Abstract 18953: The Serial Changes of Left Atrial Structure and Function After Catheter Ablation; 1 Year Follow up Study
Introduction: There is a controversy about the improvement of LA function after successful radiofrequency catheter ablation (RFCA), partly because of the difference of LA function assessing modality between studies. Moreover, there is a concern regarding possible LA myocardial damage from ablation procedure itself
Hypothesis: The purpose of this study was to evaluate changing patterns of LA volume and LA function using 2D speckle tracking echocardiography (STE) after ablation and compare the patterns in patients with and without restored sinus rhythm(SR) after RFCA.
Methods: 60 consecutive patients with AF (F/M=27/33, mean age=55.2±9.5 years, paroxysmal=71%) who had taken RFCA were enrolled. Echocardiography with LA deformation images by STE was performed before, 3month, 6month and 1year after RFCA. Patients were divided into 2 groups (Group1; restore of SR, Group2; recurred AF during 1 year follow-up) for analysis.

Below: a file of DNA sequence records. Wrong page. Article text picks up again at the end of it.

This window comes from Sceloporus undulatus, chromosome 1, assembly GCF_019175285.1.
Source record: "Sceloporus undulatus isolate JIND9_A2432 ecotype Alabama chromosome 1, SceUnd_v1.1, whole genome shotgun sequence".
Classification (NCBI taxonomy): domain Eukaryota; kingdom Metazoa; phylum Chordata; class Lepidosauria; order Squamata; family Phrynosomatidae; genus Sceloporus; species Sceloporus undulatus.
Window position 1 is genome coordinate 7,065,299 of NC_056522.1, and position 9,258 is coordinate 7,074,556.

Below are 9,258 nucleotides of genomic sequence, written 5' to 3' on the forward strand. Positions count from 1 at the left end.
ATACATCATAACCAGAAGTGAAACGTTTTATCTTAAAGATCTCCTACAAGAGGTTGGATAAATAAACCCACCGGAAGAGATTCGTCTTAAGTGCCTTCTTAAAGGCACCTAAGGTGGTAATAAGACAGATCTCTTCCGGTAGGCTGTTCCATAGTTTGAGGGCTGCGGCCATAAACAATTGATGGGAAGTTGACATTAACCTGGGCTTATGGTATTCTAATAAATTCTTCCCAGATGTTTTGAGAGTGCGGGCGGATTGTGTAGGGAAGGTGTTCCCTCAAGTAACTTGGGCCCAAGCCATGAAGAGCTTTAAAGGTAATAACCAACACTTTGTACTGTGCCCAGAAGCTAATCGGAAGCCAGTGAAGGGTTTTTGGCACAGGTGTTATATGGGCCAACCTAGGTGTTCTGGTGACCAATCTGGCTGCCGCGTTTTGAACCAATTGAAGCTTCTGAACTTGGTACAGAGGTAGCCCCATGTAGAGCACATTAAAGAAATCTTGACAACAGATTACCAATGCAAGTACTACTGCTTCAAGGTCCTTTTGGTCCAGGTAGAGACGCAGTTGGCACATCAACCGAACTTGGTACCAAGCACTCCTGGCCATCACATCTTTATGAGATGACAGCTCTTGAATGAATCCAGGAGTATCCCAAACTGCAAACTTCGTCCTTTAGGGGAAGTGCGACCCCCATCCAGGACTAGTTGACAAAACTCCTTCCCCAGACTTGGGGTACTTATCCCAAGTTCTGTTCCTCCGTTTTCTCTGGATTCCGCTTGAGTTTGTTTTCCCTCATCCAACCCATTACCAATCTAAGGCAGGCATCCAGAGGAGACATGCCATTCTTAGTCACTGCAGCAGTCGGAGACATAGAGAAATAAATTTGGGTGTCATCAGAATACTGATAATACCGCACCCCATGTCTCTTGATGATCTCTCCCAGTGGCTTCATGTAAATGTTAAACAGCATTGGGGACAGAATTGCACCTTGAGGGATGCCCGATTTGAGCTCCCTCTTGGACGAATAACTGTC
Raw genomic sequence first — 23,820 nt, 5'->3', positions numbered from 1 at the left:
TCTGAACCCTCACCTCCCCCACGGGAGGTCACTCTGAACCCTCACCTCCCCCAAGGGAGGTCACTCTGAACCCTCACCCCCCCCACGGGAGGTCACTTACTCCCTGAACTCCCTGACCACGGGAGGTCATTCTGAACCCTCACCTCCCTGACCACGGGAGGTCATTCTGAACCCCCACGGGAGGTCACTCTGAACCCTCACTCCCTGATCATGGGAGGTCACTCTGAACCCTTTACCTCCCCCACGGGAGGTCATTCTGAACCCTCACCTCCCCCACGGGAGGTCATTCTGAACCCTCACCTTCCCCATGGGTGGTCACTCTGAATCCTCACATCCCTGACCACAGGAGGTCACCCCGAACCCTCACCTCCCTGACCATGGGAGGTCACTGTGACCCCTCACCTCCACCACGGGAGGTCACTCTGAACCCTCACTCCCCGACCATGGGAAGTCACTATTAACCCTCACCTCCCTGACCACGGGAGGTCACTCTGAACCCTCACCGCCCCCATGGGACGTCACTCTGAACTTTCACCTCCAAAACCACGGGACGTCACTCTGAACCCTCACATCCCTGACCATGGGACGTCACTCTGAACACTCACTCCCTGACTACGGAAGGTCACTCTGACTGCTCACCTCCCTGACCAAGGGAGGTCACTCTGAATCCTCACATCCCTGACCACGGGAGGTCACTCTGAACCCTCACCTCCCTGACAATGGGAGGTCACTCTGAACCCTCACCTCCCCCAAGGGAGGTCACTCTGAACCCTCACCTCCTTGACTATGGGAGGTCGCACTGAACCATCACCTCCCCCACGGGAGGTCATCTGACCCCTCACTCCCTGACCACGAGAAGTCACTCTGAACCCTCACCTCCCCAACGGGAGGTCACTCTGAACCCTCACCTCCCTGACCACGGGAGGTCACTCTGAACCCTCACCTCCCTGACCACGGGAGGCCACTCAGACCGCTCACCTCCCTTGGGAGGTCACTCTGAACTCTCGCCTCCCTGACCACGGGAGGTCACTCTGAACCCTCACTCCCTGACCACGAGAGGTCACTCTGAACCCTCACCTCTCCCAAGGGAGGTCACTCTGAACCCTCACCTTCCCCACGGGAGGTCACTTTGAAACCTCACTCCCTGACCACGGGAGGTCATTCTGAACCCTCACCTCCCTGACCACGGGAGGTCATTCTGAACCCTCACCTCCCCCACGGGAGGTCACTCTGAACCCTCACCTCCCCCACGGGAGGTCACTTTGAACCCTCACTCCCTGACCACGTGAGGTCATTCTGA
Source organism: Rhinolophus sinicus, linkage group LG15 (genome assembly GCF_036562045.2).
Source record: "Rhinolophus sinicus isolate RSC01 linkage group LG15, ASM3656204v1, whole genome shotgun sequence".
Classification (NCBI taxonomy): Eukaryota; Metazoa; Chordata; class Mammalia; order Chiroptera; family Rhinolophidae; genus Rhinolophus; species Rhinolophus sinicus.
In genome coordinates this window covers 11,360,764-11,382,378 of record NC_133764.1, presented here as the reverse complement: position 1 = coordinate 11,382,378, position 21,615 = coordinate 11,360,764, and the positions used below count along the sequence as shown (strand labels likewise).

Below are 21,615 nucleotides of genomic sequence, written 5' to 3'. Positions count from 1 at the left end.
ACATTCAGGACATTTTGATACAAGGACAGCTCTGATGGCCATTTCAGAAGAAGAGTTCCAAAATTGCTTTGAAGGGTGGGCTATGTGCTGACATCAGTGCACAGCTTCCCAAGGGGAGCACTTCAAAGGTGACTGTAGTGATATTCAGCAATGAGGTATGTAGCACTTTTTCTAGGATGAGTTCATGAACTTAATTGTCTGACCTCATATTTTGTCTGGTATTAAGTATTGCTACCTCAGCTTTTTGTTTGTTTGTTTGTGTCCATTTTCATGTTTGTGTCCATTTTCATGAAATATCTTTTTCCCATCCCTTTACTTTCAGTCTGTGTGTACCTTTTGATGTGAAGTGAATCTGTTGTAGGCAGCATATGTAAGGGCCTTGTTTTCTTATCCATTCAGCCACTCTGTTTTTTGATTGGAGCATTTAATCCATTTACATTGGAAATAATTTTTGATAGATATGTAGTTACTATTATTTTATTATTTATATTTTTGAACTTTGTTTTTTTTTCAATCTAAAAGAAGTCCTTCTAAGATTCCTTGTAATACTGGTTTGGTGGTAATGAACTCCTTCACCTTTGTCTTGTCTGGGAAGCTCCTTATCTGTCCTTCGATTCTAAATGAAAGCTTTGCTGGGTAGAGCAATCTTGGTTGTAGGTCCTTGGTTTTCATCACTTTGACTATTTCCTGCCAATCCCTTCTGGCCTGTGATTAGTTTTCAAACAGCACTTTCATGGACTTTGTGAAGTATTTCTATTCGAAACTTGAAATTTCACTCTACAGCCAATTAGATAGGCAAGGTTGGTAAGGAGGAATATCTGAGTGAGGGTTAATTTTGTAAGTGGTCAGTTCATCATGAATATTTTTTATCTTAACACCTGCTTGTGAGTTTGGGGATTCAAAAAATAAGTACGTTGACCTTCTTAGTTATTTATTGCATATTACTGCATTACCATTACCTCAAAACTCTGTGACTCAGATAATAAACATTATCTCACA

Results: Group1 was 45 patients (75%) and 15 patients (25%) were Group2. At baseline, LA size was larger and LAEF and LAS were lower in Group2 than that of Group1. During 1 year follow up (FU) period, LAVI became decreased in both groups but was still larger in Group2. In Group1, the improvement of LAEF started from 3 months and steadily increased for 1 year after RFCA. But there was no change of LAS at 3month after RFCA and it was improved at 6 month after RFCA and further increased at 1 year after RFCA. However, in Group2, LAEF and LAS were not changed at each FU periods. (Figure 1).
Conclusions: Reverse structural and functional remodeling ensued from successful RFCA. But the time sequence of reverse remodeling process was differ. Although restoration of SR was achieved by successful RFCA, delayed restoration of LA tissue mechanics was observed.
These finding suggests that until 3-6 months after restoration of SR by RFCA, the patient might not be fully recovered from condition which favor prothrombotic state and development symptoms, like dyspnea.
Author Disclosures: M. Kim: None. S. Kim: None. J. Shim: None. S. Park: None. S. Park: None. Y. Kim: None. W. Shim: None.
- © 2014 by American Heart Association, Inc.